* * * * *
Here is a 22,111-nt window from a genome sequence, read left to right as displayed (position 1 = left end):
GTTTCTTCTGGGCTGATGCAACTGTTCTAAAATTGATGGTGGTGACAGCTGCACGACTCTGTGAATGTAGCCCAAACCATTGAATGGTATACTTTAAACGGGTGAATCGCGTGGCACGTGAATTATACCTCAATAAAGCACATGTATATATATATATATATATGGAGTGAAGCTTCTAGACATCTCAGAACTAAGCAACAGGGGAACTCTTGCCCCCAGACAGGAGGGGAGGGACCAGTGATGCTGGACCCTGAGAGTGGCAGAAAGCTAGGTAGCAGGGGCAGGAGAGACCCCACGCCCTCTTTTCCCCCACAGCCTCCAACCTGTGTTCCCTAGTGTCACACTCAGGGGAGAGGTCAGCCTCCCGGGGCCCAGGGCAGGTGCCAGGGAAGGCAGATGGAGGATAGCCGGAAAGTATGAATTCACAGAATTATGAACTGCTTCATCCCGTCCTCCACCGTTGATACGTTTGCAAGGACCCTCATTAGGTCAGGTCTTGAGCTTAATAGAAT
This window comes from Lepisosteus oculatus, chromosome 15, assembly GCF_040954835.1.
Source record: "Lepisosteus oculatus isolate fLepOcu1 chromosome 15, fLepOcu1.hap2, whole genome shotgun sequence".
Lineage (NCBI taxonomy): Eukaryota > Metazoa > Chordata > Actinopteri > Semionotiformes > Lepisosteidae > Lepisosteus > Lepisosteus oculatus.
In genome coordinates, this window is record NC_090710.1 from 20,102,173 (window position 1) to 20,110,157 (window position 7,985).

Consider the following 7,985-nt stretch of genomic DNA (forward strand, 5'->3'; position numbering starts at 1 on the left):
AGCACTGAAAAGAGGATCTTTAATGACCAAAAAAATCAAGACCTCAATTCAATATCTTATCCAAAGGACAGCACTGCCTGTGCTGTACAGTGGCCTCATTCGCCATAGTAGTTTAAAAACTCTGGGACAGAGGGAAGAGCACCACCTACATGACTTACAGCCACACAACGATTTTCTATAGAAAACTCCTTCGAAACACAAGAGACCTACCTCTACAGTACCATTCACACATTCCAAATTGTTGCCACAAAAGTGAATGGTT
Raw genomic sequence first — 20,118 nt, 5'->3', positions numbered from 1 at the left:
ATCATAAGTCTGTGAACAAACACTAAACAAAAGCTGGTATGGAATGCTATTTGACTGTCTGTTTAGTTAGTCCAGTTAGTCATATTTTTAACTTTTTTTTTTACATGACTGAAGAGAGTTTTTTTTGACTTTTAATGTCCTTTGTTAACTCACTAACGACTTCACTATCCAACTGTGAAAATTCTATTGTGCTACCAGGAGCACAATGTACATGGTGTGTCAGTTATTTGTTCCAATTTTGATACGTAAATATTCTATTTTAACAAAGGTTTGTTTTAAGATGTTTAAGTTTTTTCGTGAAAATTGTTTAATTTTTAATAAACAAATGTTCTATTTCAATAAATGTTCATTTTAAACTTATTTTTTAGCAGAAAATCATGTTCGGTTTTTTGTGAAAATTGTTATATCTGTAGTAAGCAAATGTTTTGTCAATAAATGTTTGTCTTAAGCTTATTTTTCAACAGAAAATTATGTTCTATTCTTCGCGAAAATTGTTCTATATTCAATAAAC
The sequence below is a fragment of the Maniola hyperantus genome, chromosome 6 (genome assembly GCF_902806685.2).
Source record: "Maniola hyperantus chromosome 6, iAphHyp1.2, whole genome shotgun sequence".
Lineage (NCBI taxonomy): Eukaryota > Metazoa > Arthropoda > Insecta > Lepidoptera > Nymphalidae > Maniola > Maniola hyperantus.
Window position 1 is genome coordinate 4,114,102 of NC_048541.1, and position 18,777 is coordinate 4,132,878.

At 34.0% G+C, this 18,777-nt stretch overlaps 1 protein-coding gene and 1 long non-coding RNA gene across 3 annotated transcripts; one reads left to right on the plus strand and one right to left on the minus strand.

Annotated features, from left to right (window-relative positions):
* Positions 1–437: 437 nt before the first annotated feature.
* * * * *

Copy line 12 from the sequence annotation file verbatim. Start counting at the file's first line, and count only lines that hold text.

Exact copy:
Source record: "Maniola hyperantus chromosome 6, iAphHyp1.2, whole genome shotgun sequence".